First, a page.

Crises with Personal Identity Security: A Blockchain Use Case

Image Source: networkworld.com

If you live where my sister lives in Potlatch, Idaho, you’d never have to worry about locking your doors. Neighbors watch out for one another. My sister’s home is an idyllic home on farmland at the base of the Cascades on the border of Washington state, and Idaho. However, when it comes to her computer and Internet access, she has to be very guarded. Cyber-theft and hackers is the leading cause of stealing one’s identity.

Consumer Affairs  reports that identity theft is more prevalent in 2019, and is primarily the result of cyberattacks. Based on Internet Security Threat Report by Symantec for 2019—cybercriminals are using stealthier methods to steal ones identity and commit fraud.

A leading source of identity theft is the threat to the Internet of Things. The study found increasing attacks on IoT devices averaging 5,233 occurrences per month. “Routers and connected cameras were the main targets of IoT attacks in 2018, accounting for about 90% of activity.” Nearly anything—where our home devices are connected to the Internet—is vulnerable.

Image Source: disruptordaily.com – Example of what can be hacked. Every day devices we don’t think about. Some of these devices falling into the wrong hands can be fatal, like the car and insulin pump in the example above.

Most of us complete forms online at an alarming rate and trust. However, formjacking is up 117%. Over 57,000 websites were compromised by formjacking, with bad actors hijacking credit card data from online payment forms.

Sam Daley  reports that according to LifeLock over 16 million Americans, complained of identity fraud and theft in 2017. Someone’s identity is being stolen every two seconds.

With this level of security breech, clearly a response is needed. Blockchain, with its high level of security, transparency, and immutability shows promise as an answer to online data hacking and identity theft.

Blockchain Use Case

All one needs to steal your identity is your name, birthday, and social security number. Thus, by keeping all this data—including your birth certificate and other sensitive information on a decentralized blockchain ledger—we could see a dramatic drop in identity theft claims.

Sam Mire, writing for Disruptor Daily  highlights a number of blockchain use case projects that address these issues.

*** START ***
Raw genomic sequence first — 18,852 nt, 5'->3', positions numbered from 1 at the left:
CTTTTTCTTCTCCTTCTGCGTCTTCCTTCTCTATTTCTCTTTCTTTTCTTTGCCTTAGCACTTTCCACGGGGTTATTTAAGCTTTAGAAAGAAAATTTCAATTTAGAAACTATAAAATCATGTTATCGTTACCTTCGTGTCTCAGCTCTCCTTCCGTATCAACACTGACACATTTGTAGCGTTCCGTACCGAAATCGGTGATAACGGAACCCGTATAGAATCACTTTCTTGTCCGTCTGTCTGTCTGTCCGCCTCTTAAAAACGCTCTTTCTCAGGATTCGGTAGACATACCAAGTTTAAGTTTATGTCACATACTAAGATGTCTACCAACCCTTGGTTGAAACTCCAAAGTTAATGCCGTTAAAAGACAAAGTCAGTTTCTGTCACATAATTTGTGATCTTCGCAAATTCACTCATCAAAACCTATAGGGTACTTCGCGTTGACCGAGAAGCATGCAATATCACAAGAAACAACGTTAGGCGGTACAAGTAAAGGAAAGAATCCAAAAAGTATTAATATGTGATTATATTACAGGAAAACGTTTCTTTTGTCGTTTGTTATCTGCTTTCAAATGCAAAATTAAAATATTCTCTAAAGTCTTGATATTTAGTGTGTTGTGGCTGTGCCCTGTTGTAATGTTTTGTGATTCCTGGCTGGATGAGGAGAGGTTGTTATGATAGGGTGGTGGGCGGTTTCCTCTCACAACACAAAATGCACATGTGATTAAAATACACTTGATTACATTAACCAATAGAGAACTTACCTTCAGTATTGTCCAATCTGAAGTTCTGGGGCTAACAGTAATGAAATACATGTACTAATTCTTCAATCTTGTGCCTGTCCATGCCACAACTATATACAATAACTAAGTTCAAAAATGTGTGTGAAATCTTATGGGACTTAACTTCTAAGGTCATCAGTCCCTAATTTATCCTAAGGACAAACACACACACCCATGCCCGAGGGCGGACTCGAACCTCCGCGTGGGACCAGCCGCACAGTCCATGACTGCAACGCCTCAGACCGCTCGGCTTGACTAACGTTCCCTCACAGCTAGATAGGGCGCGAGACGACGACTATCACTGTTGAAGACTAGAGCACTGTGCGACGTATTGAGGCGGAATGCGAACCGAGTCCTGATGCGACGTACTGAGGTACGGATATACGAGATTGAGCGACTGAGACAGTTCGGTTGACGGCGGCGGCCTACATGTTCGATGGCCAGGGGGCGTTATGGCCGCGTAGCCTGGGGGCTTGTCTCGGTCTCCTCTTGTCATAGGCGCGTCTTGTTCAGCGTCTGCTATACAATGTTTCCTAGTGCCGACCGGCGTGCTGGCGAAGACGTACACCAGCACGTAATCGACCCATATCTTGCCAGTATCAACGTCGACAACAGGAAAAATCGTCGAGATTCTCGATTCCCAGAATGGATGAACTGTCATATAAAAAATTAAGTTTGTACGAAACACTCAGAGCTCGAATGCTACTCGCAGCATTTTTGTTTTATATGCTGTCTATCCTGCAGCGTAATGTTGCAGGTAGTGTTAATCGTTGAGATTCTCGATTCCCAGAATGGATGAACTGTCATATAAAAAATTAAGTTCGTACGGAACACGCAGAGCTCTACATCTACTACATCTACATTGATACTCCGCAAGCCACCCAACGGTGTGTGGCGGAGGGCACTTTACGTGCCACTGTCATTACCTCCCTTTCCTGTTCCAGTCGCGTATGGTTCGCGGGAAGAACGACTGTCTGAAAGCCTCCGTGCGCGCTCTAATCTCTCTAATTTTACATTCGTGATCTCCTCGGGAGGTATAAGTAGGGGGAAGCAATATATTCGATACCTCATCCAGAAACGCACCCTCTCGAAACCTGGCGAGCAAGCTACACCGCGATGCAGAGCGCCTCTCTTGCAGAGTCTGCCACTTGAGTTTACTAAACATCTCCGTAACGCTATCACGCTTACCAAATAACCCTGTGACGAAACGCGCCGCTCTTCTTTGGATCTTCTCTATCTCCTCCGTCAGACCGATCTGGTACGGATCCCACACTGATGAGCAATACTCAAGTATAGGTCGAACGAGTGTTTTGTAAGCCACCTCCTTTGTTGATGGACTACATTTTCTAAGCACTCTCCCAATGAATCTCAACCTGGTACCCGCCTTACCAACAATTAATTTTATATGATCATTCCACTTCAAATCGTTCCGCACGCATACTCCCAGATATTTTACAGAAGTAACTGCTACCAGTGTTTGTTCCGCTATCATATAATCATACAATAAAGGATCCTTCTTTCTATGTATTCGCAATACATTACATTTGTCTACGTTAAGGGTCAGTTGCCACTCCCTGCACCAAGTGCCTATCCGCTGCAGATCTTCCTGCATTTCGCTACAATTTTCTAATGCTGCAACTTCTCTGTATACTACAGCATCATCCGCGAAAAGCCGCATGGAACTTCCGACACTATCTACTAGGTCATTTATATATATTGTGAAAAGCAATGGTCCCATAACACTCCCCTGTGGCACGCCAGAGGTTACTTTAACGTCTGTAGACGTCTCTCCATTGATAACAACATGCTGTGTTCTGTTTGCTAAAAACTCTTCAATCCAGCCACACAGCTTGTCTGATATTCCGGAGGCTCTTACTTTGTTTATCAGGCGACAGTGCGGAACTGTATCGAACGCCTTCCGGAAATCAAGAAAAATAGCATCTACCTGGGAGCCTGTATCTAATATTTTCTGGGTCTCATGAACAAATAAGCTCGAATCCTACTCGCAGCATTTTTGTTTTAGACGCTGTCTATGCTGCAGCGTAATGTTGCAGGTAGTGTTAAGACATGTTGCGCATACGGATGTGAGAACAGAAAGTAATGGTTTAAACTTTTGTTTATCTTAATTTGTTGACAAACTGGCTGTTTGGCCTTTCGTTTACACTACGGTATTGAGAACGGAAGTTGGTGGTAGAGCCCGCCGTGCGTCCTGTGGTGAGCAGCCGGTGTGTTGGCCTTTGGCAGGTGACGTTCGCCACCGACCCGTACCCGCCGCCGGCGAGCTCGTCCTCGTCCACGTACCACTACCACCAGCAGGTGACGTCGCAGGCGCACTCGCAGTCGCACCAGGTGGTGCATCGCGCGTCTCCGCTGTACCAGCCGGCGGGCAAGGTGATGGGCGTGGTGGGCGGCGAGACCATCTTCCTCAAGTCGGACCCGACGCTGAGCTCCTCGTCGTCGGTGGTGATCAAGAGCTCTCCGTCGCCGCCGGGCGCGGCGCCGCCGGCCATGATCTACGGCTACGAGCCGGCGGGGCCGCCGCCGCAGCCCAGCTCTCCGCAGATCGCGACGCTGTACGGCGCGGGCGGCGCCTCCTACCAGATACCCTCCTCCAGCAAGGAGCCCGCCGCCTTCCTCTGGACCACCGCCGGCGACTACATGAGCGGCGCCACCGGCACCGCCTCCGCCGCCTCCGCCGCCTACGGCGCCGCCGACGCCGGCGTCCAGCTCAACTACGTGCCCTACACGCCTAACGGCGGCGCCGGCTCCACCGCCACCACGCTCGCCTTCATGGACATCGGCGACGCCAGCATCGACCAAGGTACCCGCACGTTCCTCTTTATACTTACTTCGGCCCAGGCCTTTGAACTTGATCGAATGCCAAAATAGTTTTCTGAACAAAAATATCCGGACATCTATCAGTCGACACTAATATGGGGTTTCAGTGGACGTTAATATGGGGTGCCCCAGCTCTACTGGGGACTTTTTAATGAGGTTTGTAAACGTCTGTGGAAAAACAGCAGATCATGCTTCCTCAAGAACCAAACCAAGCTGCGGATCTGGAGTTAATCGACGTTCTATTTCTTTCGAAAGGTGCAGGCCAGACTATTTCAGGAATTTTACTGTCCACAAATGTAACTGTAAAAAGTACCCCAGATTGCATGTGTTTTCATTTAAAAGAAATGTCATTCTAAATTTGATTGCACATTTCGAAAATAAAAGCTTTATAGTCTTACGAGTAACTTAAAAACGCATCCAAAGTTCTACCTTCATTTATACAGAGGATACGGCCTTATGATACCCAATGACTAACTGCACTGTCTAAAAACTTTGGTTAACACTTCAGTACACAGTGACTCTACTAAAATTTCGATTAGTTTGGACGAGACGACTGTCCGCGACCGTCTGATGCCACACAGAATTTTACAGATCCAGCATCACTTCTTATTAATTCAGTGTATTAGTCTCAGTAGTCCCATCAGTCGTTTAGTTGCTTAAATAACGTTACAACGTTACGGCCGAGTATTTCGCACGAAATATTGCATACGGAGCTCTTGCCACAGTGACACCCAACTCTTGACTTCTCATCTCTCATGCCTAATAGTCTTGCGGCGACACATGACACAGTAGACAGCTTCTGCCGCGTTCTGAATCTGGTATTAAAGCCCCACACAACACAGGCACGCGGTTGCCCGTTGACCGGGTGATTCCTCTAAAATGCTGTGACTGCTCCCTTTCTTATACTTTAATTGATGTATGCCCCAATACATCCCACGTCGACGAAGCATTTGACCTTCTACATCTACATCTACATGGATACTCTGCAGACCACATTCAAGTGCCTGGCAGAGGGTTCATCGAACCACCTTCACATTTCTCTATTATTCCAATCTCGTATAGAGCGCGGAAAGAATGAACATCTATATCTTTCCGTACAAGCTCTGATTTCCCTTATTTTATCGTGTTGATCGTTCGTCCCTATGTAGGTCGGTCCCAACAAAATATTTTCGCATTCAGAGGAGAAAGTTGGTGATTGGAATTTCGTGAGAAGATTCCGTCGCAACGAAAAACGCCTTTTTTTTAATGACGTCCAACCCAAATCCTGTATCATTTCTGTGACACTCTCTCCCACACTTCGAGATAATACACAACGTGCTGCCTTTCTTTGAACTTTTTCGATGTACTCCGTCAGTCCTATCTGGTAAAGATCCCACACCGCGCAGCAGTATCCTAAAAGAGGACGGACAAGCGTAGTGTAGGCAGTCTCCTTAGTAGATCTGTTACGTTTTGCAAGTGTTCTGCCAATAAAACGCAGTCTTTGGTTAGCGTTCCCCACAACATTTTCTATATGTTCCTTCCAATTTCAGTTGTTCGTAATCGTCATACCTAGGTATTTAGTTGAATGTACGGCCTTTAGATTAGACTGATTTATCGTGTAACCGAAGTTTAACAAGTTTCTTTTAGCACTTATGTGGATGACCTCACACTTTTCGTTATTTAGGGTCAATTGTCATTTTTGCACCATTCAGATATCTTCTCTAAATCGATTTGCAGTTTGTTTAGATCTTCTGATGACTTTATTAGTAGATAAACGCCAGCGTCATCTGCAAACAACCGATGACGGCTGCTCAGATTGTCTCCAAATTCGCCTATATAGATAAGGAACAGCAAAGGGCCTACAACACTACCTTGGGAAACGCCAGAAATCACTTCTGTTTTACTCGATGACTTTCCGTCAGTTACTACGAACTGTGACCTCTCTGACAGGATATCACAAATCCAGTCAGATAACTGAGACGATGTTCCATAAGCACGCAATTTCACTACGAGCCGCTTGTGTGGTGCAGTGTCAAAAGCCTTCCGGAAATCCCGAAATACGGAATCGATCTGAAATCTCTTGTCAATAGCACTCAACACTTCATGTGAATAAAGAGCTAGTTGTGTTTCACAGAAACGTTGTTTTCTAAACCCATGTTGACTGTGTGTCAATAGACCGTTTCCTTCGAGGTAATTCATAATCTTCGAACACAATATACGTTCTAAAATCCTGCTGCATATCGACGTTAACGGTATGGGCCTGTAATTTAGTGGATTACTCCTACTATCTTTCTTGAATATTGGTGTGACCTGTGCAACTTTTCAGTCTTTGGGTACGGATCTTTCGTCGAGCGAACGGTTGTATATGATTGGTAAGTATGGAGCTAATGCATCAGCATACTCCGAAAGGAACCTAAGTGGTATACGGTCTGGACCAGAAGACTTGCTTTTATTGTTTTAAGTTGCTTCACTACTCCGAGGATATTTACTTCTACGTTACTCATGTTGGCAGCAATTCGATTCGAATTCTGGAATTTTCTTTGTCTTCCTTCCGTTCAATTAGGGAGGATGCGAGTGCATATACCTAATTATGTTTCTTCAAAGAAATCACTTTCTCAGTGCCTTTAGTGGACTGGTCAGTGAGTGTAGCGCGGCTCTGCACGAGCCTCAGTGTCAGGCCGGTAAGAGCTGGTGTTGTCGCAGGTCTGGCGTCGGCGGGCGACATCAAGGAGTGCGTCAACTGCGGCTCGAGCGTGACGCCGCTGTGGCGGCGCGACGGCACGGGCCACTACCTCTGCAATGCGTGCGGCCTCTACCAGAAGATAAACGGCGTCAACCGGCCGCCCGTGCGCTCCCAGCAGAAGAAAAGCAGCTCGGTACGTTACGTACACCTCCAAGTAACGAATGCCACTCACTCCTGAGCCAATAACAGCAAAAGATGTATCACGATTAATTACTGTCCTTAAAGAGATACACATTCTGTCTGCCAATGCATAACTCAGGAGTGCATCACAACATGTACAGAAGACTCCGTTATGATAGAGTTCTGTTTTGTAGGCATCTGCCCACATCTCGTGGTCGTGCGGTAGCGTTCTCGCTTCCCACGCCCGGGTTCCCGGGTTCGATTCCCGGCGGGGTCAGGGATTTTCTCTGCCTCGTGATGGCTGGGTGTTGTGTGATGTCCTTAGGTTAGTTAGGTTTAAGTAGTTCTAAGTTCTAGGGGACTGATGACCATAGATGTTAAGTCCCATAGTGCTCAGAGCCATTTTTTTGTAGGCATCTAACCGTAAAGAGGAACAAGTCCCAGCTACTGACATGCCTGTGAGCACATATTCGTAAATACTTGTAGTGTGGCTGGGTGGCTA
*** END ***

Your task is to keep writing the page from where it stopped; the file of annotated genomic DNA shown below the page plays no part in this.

Securing the Internet of Things

More and more our home today is connected to the Internet. Whether it’s our smart TV or our electric meters that allow us to control the temperature of our home—they use the Internet to get connected.

According to Mire: “In many ways, the IoT has already pervaded our lives, and not always for the better; there’s a reason that the Internet of Things has been referred to as the security crisis of 2018. An estimated 25% of cyber-attacks will target IoT devices by 2020, putting some of our most sensitive data directly in harm’s way.”

IoT connected devices, while convenient, are vulnerable to cyberattack. Consider the connected devices such as Internet based security systems like Ring. It allows us to see who’s knocking on our front door from our cell phones while we are at work.

Blockchain use case to develop identity authentication for smart devices and connected devices will go a long way to combat cyber theft.

Use Case Projects

WoTT – Global scale smart device identity platform.

UniquID – IoT connected device identity protocols.

ObjectTech – Global identity ecosystem on the blockchain.

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Source:  Disruptor Daily

Securing Form Data 

In the early stages of the Internet, data sharing was a two-way communication workflow. I connected to a server where I needed to do the work, and the server allowed me access based on a password. The Internet is the framework where communications and other data sharing tasks are carried out.

Over time, third party entities found ways to serve as an interface. They made themselves “seemingly invaluable, requiring troves of personal data in order for users to access the services that they so desire, whether it is email or online shopping,” says Mire.

Not only are third party services vulnerable—but so too are the ISP’s, Internet service providers. They have access to every data point that flows through their servers. They track every site we visit—and we don’t know, or may not be comfortable with how that data is being used.

Blockchain can be used to help one protect their data. One proposal identified by Mire, is that the user will be able to store personal data and identify data needed for most forms and applications on a blockchain. This can be used throughout the Internet. In this way, the user doesn’t give each site the data time and again.

An alternative solution could be built on the blockchain in the same way—but would allow third parties access to the data with the user’s consent.

Use Case Projects

Metadium – Decentralized identity protocols.

Madana – Creating secure personal data sharing on the web.

Hu-manity.co – Personal data title rights on the blockchain.

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Source:  Disruptor Daily

Conclusion

In Maslow’s Hierarchy of Needs, security and safety is the second most important human need, next to having food, water, and rest.  As we begin to get a handle on the most sensitive data about who we are, we will be able to satisfy that need to feel secure.

We should always be diligent and be careful with where we release our data. For blockchain technology there are promising use cases on the horizon that show promise of providing the security we all need.

 

Samuel H. is an author, writer and speaker with over twenty years in the educational technology sector.

Contact Samuel

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